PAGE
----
Based on the charts and price action, it looks like the current selloff can continue a bit longer and take crude down to 79-80 and the energy equities down to their respective 89 EMAs. At that point, assuming the supply situation remains tight and demand doesn’t totally shut down, crude and the equities should find support and begin another move up. Remember, the Smart Money sold in the low 90s, so they will probably be ready to buy back in around 80 and ride it back up, this time to 100.

A general market bull run, some positive China demand stimulation or a new geopolitical crisis, can help the bull case in crude and energy stocks. On the other hand, a market dump on bad data releases or Fed speak can push crude and energy stocks through support levels.


Seasonal Performance

One final data point to look at is the seasonal performance of the energy sector.

Here’s a chart, provided by EquityClock.com :

energySeasonal


Notice the peak in June followed by the pullback and then the nearly 50% retracement and then the selloff at the beginning of October. Based on this seasonal chart, we could be getting a push through the end of the year.


Should You Buy or Sell Energy Stocks

I cannot give you buy or sell recommendations. This is just for educational purposes. 

Based on the charts we looked at and our analysis, if I already was long energy names (which I am), I would NOT sell here because I think we are close to support and a bounce. I also wouldn’t add to my positions – or start a new position – until I saw crude find support at 79-80 and the XLE at its 89 EMA on the weekly chart. Dong nothing is sometimes the smartest move.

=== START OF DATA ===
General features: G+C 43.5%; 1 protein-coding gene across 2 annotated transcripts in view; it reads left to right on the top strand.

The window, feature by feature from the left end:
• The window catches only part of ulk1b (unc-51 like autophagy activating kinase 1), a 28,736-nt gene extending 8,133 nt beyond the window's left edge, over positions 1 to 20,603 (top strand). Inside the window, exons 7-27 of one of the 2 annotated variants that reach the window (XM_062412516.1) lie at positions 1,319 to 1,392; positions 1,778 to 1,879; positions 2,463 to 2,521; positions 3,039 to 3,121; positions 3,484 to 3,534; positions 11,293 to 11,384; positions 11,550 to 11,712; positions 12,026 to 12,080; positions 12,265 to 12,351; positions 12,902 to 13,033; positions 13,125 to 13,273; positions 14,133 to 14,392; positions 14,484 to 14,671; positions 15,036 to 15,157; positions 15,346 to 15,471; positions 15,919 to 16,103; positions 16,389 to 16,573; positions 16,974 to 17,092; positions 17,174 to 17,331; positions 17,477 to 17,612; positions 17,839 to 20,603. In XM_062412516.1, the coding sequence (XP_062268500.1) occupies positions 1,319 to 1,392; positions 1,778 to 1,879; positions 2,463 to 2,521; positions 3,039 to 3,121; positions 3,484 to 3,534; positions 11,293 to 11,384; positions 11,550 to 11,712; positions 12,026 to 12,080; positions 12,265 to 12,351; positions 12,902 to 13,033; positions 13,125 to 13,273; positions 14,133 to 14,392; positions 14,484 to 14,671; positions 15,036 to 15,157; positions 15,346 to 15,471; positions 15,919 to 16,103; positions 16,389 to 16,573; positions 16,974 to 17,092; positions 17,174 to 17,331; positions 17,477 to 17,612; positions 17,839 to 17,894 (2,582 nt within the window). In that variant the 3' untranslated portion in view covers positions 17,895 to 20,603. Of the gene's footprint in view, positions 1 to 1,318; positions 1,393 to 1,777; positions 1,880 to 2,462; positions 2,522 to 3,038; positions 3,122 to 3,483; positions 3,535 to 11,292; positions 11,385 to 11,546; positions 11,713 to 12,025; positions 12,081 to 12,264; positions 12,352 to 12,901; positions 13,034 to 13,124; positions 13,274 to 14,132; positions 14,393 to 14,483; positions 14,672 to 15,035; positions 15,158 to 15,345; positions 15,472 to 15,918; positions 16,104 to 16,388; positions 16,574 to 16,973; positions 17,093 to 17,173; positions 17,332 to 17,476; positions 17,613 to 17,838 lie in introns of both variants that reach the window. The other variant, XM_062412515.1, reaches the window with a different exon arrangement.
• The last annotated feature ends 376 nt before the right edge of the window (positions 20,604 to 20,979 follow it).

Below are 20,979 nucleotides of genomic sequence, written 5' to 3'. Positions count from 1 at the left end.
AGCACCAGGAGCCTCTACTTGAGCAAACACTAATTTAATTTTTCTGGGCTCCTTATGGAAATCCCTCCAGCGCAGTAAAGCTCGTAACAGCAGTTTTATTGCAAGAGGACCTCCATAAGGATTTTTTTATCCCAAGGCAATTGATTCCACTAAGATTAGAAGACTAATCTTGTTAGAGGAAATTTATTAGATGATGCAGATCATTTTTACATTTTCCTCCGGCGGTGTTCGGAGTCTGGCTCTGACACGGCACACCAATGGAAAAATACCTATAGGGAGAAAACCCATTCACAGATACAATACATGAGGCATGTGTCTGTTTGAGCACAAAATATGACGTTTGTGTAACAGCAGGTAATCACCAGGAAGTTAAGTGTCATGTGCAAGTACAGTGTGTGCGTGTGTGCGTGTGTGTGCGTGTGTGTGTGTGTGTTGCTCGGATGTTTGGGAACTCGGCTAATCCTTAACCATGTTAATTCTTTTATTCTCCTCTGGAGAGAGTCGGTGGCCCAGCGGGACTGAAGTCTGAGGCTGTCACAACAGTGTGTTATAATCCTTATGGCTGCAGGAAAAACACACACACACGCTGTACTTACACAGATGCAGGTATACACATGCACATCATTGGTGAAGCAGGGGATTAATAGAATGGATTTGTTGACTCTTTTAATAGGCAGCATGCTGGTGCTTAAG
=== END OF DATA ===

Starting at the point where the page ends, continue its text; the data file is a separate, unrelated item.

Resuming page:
Best of luck in whatever you decide to do!


More By This Author:

What Is A Low Volume Retest And Why Is It So Important?
Should You Use Stops In Your Trading?
You Can’t Beat The Smart Money; So Why Not Join Them?

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Mike Faragut 7 months ago Member's comment

How is the situation in the Middle East changing your outlook?

Kurt Benson 7 months ago Member's comment

Look how long it took the US to deal with Afghanistan.  I think Israel is in for a very long bloody war. And the Talibanm didn't have terror tunnels.  Urban warfare is hard enough, thow in those tunnels and the fact that they are supportred by the citizentry... this war could last years.  And it will almost definitely spread into a regional war.

I would not be surprised if the US, Russia and Iran were pulled in too.  Too many unknown variables here. Time for  a safe haven asset like gold!

Arnie Singer 7 months ago Contributor's comment

I personally am very bullish on oil because the turmoil in the Middle East is only going to get worse, especially for Iran and their oil exports. But the oil equities seem to be following the S&P, not necessarily the commodity. So if this market tumbles, the oil names will probably go down too.

Mike Faragut 7 months ago Member's comment

Thanks, makes sense.